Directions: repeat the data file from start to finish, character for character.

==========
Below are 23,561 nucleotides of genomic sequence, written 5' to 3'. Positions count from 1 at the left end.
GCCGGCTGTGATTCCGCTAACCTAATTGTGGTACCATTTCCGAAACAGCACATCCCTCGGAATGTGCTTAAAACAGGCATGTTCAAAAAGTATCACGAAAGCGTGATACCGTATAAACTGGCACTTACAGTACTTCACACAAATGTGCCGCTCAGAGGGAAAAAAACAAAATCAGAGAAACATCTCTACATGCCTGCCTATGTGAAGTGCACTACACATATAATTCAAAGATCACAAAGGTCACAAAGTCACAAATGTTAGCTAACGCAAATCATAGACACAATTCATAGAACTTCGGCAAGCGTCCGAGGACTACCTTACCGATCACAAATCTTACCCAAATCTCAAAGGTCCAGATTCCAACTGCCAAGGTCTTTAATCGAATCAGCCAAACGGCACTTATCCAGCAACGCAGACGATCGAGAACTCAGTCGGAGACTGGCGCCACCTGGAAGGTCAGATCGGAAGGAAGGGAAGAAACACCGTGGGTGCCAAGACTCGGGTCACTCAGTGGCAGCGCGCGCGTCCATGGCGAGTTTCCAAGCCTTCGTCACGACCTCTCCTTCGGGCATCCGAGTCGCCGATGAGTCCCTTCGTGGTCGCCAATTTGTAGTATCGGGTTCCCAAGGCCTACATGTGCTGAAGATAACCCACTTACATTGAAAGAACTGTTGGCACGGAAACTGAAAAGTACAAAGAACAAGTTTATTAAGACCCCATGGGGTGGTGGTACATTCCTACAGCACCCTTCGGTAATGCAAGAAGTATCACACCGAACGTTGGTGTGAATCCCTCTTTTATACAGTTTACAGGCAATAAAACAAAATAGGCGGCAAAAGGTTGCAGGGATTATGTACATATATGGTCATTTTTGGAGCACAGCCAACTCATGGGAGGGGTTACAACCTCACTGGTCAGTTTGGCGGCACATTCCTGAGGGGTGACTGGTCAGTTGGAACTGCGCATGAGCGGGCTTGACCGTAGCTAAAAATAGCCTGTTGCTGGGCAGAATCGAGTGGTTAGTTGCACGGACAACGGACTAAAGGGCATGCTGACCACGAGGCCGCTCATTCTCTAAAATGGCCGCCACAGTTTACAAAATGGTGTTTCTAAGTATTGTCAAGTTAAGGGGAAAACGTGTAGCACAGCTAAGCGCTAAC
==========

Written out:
Below are 23,561 nucleotides of genomic sequence, written 5' to 3'. Positions count from 1 at the left end.
GCCGGCTGTGATTCCGCTAACCTAATTGTGGTACCATTTCCGAAACAGCACATCCCTCGGAATGTGCTTAAAACAGGCATGTTCAAAAAGTATCACGAAAGCGTGATACCGTATAAACTGGCACTTACAGTACTTCACACAAATGTGCCGCTCAGAGGGAAAAAAACAAAATCAGAGAAACATCTCTACATGCCTGCCTATGTGAAGTGCACTACACATATAATTCAAAGATCACAAAGGTCACAAAGTCACAAATGTTAGCTAACGCAAATCATAGACACAATTCATAGAACTTCGGCAAGCGTCCGAGGACTACCTTACCGATCACAAATCTTACCCAAATCTCAAAGGTCCAGATTCCAACTGCCAAGGTCTTTAATCGAATCAGCCAAACGGCACTTATCCAGCAACGCAGACGATCGAGAACTCAGTCGGAGACTGGCGCCACCTGGAAGGTCAGATCGGAAGGAAGGGAAGAAACACCGTGGGTGCCAAGACTCGGGTCACTCAGTGGCAGCGCGCGCGTCCATGGCGAGTTTCCAAGCCTTCGTCACGACCTCTCCTTCGGGCATCCGAGTCGCCGATGAGTCCCTTCGTGGTCGCCAATTTGTAGTATCGGGTTCCCAAGGCCTACATGTGCTGAAGATAACCCACTTACATTGAAAGAACTGTTGGCACGGAAACTGAAAAGTACAAAGAACAAGTTTATTAAGACCCCATGGGGTGGTGGTACATTCCTACAGCACCCTTCGGTAATGCAAGAAGTATCACACCGAACGTTGGTGTGAATCCCTCTTTTATACAGTTTACAGGCAATAAAACAAAATAGGCGGCAAAAGGTTGCAGGGATTATGTACATATATGGTCATTTTTGGAGCACAGCCAACTCATGGGAGGGGTTACAACCTCACTGGTCAGTTTGGCGGCACATTCCTGAGGGGTGACTGGTCAGTTGGAACTGCGCATGAGCGGGCTTGACCGTAGCTAAAAATAGCCTGTTGCTGGGCAGAATCGAGTGGTTAGTTGCACGGACAACGGACTAAAGGGCATGCTGACCACGAGGCCGCTCATTCTCTAAAATGGCCGCCACAGTTTACAAAATGGTGTTTCTAAGTATTGTCAAGTTAAGGGGAAAACGTGTAGCACAGCTAAGCGCTAAC